When We Are Our Own Worst Enemy.....

One of my favourite books is by Fr. Benedict Groeschel and it is called Arise From Darkness: What to do when Life Doesn't Make Sense.  It is a highly recommended read...

Fr. Benedict Groeschel explains in this excerpt the following in relation to the topic in
Chapter 5 "When We Are Our Own Worst Enemies ....

I have been just that on many occasions. I still am. I know I’m supposed to place all of my trust in Our Lord; but, I must say, it is easier said than done. I’m always fretting over things that I have no control over, and I get angry because I can’t control them! What a vicious cycle.

"We have considered the problems that we may have with others and our difficulties with the Church. Now we must look at the problems we have with ourselves. You may find that if you look into your own life (especially as you get older) one of the most important realizations in the process of maturation is that we bring many, if not most, of our problems on ourselves. When things don’t make sense, it’s often because we didn’t make sense out of things. There may be some consolation in knowing that this is a general human experience.

"One finds the tendency to make troubles for oneself even in the lives of saints. Like the rest of us, even these special people brought on many of their own troubles. Few are exempt from being their own enemies at least some of the time. Saints, sinners, biblical personages, and even modern celebrities all gather together under the great banner that says: "Let’s sink our own boat." It’s one of the more obvious and universal signs of original sin that with a series of well thought out moves, carefully considered, prudently studied, and done with great expeditious-ness and even prayer, we sink our boats, saints and sinners alike.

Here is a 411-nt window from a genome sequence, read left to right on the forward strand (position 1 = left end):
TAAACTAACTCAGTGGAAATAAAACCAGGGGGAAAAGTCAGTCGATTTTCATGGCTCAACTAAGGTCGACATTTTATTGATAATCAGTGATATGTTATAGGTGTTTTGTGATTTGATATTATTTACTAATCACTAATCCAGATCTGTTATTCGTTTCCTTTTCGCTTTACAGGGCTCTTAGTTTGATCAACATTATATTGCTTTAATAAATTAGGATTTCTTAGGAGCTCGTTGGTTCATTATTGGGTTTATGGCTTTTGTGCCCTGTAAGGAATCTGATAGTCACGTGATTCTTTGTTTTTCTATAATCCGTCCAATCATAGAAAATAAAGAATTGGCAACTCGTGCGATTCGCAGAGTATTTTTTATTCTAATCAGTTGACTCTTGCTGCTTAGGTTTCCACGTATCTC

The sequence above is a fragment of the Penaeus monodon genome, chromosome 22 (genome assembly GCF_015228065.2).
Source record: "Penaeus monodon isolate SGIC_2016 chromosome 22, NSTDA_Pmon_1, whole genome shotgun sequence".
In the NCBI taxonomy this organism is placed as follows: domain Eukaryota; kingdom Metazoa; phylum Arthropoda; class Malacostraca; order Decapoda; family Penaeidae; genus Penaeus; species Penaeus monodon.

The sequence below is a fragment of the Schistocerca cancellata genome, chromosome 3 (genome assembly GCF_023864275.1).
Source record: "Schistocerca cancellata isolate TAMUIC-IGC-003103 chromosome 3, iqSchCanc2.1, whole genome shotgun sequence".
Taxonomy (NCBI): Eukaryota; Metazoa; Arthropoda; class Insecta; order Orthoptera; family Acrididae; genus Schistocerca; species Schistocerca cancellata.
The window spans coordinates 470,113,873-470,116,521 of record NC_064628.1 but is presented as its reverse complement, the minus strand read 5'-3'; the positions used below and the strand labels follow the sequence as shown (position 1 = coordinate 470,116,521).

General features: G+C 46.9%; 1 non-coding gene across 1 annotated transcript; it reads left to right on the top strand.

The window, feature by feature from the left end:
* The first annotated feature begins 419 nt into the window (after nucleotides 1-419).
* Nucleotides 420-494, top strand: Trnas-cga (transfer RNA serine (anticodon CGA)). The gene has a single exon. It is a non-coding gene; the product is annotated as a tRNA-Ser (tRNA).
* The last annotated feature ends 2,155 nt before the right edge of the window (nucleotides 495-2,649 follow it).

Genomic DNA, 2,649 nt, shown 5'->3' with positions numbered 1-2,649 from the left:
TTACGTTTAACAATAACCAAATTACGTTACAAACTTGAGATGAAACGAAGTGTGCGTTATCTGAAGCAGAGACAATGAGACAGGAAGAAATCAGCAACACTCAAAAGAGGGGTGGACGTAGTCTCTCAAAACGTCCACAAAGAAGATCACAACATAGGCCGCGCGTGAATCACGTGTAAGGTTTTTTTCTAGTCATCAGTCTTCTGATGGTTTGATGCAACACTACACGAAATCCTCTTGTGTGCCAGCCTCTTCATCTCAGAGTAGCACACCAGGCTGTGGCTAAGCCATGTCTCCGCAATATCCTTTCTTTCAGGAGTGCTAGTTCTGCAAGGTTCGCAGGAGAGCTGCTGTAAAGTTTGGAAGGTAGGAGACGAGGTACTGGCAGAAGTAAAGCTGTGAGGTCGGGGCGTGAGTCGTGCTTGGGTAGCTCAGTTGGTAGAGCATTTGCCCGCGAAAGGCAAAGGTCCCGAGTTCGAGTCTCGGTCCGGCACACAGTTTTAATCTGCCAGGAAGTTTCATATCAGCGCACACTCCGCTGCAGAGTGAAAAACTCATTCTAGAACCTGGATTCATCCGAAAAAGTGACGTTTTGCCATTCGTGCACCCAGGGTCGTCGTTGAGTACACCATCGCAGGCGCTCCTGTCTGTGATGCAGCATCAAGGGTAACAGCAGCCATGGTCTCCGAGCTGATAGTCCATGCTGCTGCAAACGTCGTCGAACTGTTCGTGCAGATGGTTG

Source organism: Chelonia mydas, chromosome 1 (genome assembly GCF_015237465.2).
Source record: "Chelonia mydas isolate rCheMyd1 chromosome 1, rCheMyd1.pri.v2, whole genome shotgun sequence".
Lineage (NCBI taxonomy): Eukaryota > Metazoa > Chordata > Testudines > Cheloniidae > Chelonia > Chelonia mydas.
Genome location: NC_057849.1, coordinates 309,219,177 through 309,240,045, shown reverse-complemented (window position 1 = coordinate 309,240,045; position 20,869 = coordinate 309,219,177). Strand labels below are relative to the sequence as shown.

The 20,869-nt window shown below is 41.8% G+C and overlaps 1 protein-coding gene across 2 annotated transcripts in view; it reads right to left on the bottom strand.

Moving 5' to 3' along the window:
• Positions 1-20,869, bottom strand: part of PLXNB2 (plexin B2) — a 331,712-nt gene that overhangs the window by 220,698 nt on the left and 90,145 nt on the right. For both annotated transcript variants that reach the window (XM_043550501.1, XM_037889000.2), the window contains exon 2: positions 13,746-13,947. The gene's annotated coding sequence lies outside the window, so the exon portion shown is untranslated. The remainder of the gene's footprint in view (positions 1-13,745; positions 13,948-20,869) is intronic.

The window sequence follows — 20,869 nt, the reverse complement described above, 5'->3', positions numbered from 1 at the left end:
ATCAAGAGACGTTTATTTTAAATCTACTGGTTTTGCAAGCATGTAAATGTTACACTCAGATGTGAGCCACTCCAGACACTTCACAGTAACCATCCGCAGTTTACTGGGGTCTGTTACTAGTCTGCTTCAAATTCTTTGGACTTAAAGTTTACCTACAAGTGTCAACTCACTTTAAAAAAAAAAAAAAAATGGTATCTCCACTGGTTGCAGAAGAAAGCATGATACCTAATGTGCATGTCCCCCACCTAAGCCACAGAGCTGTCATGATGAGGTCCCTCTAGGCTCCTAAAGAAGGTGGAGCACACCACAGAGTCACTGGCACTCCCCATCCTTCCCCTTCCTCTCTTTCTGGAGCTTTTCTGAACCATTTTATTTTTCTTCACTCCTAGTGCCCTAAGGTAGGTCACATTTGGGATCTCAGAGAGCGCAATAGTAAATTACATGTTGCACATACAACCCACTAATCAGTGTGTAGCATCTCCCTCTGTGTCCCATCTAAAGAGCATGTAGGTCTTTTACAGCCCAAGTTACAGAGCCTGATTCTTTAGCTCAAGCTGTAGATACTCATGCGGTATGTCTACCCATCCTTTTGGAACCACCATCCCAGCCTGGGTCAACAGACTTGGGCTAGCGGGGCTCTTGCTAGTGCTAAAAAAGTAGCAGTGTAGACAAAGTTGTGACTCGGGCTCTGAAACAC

"In many cases, one has to be a bit of a sinner to be one’s own worst enemy. However, it is not by any means necessary. You can do this just as effectively even if you’re devout—you will just do it a bit more piously. We can all say with a certain amount of conviction that ‘we’ve met the enemy and it’s us’ (pp. 85 – 86).

How do we avoid being our own worst enemies? "We should organize our lives around eternity to avoid self-destruction," asserts Fr. Groeschel. "I’m not saying that everybody should enter the cloister. That’s a rare vocation. But I am saying that whatever we do, no matter what evaluation other people may make, we should consciously and purposely live every day so that it contributes to our salvation…."

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